Today, there are cameras integrated into drones, body cameras worn by public safety workers, and hundreds of millions of multi-camera smartphones capturing video on the go. And they can all - naturally - suffer from the shakes unless something’s done about it.
Watching shaky video for long periods of time can wear out a viewer and even induce nausea. Depending on the use case, important details could be missed. It’s one thing if video of a family reunion is a little shaky, especially as you zoom in on happy faces. While the technology exists to stabilize such video in the smartphone itself, there is certainly post-production software that can smooth out unwanted camera shakes. But it’s a whole other thing if important content, such as surveillance video from drones or incident footage from bodycams, shakes to the point it’s unreliable.
Imagine drones monitoring a rapidly spreading wildfire. Compiling video feeds from multiple drones can help create a more complete picture of the affected area and inform important decisions about evacuations or the deployment of fire-fighting resources. But because of the nature of drones, their video footage is particularly prone to shakiness and video noise. By addressing video stabilization in drones, solution providers can also add other important features, such as object tracking, smart zooming, or the ability to compose a single situational picture from several video feeds.
When it comes to public safety of surveillance, imagine a SWAT team entering a building and being guided by what a command centre “sees” from the body cameras each team member wears. Strong video stabilization and other features, such as lighting and lens correction, make it easier for command centre staff to perceive the situation from afar, identify danger faster, and guide the SWAT team to a positive outcome.
In short, great demand for video from cameras in motion yields demand for great, stable video. That’s where advanced video stabilization technology comes into play. To date, innovation in video stabilization have been driven largely by the smartphone industry. The technology runs in the background of most leading smartphones, capitalizing on multiple integrated cameras to create smooth, sharp, and stable video. Similar stabilization technology can also work in other mobile camera platforms.
For companies developing new camera-based products, there are three main ways of achieving the video stabilization that customers will demand: develop a stabilizer in-house, source greater stabilization through hardware, or integrate software-based video stabilization. Each has their pros and cons.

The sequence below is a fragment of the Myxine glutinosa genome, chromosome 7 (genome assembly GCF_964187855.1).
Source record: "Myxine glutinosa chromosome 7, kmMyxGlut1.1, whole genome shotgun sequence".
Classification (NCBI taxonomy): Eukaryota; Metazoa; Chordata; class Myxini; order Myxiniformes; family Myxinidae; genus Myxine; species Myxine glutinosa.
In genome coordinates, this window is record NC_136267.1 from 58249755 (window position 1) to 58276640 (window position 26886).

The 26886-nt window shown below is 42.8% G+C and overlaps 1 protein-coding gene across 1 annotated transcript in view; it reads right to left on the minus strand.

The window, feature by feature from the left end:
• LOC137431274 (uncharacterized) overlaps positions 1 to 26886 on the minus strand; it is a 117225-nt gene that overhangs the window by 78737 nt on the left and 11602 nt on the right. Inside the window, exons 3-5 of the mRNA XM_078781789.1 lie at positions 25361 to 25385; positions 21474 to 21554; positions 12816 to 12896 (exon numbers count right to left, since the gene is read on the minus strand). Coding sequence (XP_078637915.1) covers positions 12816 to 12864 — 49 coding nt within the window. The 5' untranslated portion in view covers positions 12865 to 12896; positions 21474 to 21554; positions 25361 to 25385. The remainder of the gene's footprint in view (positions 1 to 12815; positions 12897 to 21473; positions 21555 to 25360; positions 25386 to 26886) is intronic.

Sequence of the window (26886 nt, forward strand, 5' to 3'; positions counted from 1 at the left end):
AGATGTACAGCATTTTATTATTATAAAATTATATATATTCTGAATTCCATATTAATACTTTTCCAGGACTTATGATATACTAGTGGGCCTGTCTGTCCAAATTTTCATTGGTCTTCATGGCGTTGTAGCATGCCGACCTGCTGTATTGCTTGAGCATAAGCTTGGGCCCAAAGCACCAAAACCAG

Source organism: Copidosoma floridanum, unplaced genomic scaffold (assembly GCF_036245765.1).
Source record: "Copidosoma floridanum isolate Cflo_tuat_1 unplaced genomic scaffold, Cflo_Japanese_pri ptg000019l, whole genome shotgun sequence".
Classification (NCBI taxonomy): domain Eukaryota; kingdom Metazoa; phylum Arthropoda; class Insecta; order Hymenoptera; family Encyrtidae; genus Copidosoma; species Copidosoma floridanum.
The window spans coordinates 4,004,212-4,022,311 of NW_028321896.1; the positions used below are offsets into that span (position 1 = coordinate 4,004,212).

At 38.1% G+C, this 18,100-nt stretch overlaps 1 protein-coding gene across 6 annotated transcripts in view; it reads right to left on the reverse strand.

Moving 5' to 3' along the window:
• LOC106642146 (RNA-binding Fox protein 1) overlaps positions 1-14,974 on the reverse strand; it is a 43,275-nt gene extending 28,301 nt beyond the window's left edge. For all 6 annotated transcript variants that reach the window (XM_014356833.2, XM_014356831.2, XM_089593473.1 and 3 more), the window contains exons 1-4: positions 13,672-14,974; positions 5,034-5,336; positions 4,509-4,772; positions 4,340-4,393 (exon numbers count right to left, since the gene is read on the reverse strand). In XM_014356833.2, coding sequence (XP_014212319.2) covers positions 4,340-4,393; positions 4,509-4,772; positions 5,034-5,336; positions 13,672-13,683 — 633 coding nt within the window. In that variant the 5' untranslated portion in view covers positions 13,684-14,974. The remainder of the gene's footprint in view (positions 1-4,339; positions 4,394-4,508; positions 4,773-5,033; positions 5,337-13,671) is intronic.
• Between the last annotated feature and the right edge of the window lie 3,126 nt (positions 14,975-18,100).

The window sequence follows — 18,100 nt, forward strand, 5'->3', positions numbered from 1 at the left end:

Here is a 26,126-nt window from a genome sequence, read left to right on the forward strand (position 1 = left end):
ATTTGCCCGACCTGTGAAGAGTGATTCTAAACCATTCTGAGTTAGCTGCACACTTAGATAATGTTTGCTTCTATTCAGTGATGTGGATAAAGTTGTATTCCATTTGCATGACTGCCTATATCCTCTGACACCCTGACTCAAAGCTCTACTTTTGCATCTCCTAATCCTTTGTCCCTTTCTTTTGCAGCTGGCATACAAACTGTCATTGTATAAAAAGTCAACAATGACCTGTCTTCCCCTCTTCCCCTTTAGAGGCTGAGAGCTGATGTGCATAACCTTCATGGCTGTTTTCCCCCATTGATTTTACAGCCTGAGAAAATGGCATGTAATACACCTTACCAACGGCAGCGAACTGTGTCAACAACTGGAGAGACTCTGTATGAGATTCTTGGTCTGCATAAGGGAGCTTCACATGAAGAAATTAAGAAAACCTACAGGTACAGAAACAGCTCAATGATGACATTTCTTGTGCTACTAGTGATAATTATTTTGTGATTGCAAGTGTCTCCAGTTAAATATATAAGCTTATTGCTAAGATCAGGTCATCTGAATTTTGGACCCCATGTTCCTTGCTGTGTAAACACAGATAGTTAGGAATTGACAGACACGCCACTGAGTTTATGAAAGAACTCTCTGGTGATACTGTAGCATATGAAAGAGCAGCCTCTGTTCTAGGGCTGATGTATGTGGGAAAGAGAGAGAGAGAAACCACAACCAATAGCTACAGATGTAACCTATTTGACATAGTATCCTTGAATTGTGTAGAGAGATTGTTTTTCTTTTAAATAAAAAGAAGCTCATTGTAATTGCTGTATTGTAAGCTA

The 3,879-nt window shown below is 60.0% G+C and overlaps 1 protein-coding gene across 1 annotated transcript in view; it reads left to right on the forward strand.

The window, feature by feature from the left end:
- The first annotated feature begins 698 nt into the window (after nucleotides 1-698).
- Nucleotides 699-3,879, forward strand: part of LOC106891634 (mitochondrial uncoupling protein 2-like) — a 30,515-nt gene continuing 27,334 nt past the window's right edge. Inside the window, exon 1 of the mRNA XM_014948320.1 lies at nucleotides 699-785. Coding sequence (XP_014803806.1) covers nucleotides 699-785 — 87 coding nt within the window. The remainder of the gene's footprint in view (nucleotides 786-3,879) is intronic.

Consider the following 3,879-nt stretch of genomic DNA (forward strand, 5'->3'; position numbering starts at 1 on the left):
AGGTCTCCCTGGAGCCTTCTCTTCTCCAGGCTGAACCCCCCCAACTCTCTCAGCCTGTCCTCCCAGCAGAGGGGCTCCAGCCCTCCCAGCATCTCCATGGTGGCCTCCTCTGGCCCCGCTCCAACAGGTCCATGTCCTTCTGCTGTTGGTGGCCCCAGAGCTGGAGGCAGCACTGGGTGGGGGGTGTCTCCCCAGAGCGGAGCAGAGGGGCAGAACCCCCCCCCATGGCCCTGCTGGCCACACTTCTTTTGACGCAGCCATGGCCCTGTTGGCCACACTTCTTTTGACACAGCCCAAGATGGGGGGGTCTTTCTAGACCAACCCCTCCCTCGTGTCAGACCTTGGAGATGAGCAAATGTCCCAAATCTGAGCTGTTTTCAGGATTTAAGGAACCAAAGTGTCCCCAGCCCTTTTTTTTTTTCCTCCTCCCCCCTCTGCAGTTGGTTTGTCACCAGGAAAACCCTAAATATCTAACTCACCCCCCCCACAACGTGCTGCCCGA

Path 1: Develop in-house
For ultimate control over the video stabilization function of a camera product, companies can do it themselves. This may allow them to more fully customise a product’s stabilization to match a very particular use case. But it’s important to understand that good stabilization requires extensive development resources, and that it’s not finished when the product ships.
Of the three paths for video stabilization, in-house development may require the greatest capex investment. It takes a team of developers and often years of work to design and produce video stabilization that will meet market expectations. Video stabilization development presents unique challenges. For instance, a common hurdle is being able to synchronize motion sensors with a video stream — a critical, resource-intensive step that will determine the effectiveness of the final solution. In addition, developing an in-house stabilization solution requires expertise on energy optimisation. A video stabilizer can be power hungry and if, for example, you’re creating a video-enable drone, inattention to energy consumption by the in-house stabilizer could cut significantly into flight times.
Plus, one of the potential benefits of in-house stabilizer development - namely, the ability to customise - an also prove a challenge. For instance, you may have to account for different types of camera systems, or some that are used for different purposes, which will mean the development team must calibrate specifically for each use case and integrate each type of camera system differently.